Johnson & Johnson has teamed up with Transitions Optical, the company known for making those glasses that automatically darken when you go outside, to bring the unique technology to contact lenses. If you hate wearing glasses, they’ll save you from also having to wear sunglasses outdoors, but only if you’re okay with…
With iOS 8, Apple introduced a row of contact shortcuts at the top of the multitasking screen (tap twice on Home to get to it). If you want to take more control over which faces you see here, or you want to shut off the feature altogether, these are the settings you need to tweak.
Organizing your contacts in Gmail historically atrocious. And now, thanks in part to the demise of Google+, it's about to become way better.
If you've got a well-organized contacts book, our hats are tipped in your direction. Keeping track of hundreds of people across dozens of sites and services is no easy task, and it seems strange that no one's quite cracked the formula for getting all this information sorted out. Here are four apps taking on the…
Android is a fine OS, but the lure of a new iPhone may be too much to resist. If you're going to make the switch, you won't want to leave any scrap of your precious mobile identity in Android's cold robotic embrace. Here's how to pack up everything you'll need to bring to your new life in Apple's walled garden.
What really sucks about losing your phone—besides losing the phone—is that you also lose a whole bunch of your data. But to help ease that pain, a iPhone thief in China copied down a list of all his victim's contacts (by hand!) and returned it to its rightful owner. All 1,000 of them.
For a good portion of the population, remembering both names and faces is a task too astronomical to even conceive of. You meet a fun, new person, and you don't want to be rude—but chances are, as soon as they walk away, you've already forgotten what they look like. The problem only exacerbated when you've downed a…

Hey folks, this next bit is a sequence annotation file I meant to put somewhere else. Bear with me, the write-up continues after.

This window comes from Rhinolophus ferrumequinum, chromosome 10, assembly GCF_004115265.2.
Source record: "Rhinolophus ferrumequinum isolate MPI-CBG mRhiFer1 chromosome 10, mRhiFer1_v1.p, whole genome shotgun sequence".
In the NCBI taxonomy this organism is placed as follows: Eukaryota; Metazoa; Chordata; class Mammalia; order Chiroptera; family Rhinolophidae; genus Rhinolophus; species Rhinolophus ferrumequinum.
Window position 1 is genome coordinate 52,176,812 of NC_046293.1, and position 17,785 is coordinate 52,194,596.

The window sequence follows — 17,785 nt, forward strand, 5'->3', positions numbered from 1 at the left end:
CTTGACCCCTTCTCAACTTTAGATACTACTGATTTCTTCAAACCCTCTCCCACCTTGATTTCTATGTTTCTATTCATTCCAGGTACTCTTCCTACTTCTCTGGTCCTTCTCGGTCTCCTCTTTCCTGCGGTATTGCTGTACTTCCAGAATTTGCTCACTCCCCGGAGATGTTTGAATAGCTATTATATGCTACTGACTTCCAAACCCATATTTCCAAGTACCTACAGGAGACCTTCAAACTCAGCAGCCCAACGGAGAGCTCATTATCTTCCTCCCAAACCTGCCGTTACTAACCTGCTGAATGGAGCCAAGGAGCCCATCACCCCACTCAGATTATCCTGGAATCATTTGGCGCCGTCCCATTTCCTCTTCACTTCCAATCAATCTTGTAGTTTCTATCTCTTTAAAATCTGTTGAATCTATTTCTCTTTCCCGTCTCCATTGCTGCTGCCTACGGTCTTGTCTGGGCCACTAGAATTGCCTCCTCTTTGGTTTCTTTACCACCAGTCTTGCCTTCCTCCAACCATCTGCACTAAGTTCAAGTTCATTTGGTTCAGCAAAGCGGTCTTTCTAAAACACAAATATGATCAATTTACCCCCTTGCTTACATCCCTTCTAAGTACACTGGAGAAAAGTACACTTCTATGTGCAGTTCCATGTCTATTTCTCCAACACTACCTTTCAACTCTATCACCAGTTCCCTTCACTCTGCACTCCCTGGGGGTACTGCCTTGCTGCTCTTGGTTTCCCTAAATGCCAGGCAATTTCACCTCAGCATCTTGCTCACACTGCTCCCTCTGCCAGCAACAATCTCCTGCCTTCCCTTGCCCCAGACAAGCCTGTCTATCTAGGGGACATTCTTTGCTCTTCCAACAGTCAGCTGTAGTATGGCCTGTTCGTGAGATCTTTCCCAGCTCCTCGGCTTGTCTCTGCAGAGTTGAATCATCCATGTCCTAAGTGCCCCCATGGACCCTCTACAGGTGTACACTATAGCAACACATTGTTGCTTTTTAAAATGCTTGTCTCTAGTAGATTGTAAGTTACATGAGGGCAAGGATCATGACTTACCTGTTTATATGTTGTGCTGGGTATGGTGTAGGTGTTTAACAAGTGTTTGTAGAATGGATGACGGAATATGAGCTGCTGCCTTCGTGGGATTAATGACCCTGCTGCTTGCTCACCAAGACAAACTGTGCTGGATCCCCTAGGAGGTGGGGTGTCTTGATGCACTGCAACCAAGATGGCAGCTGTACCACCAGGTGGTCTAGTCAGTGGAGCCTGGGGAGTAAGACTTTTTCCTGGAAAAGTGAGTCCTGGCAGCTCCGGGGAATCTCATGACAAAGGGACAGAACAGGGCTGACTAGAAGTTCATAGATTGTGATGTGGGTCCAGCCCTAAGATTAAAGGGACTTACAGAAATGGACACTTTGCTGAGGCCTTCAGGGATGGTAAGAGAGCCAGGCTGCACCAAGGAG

WhatsApp, the Instant Message client beloved of people too cheap to text, appears to contravene international privacy laws because of the way it forces users to grant it access to their entire address book.
One of the benefits of using Android is the options and flexibility you get. Like Phonedeck, an app that essentially lets you control your phone from a web browser. That's right, you can send texts, make calls and reject calls on your phone all through your computer.
I was always confused at why Apple bothered making a contacts 'app' since it was nothing more than a shortcut for what was already inside the contacts tab in phone app. There was no imagination to it! Buzz Contacts is a contacts app that's actually useful: it's faster, better and looks reaaaally good.
Facebook loves doing unexpected things with your data. Now it's culling numbers from your phone and adding them to its online database to "help you" find contacts. Don't trust Facebook with your mom's number? Here's how to fix it.
Finding friends on Google+ is easy if all your contacts are on Gmail. But what about if they're stored on your Mac, or in Outlook? Or, for some crazy-in-the-coconut reason, you want to rub shoulders with your LinkedIn contacts?
Sticking glass in your eye is objectively a bad idea. And yet, in the 1800s, there were several highly educated individuals repeating that very action.
Even though the iTunes app and the Contacts app are two things the iPhone does fairly well already, Apple's patenting a tile-based view for both. Though, it's just as likely they grab the patent but don't implement this feature. [Patently Apple]
You probably have more friends scattered across more social networks than you can even think of right now. Friends wants to be the place where you can find them all—and see what they're saying, wherever they're saying it.
Cyberstalking: it's exhausting! First you've gotta check Facebook statuses, then move over to Twitter updates, maybe give a quick call for a nice heavy breathing moment. Thank goodness this Friends app collects all that info in one place. Time: saved.
Google allows its users to download their data for exporting elsewhere. But after their tough stance against Facebook not sharing its own data, they blocked that option. Facebook's cleverly circumnavigated the block, meaning Gmail users can still find friends there.
After Google hired the Facebook app developer (it was "frustrating" claims Zuckerberg), their relationship has now soured even more, as Google's changed their terms of service so Gmail users can't import their contacts to Facebook—because Facebook doesn't reciprocate.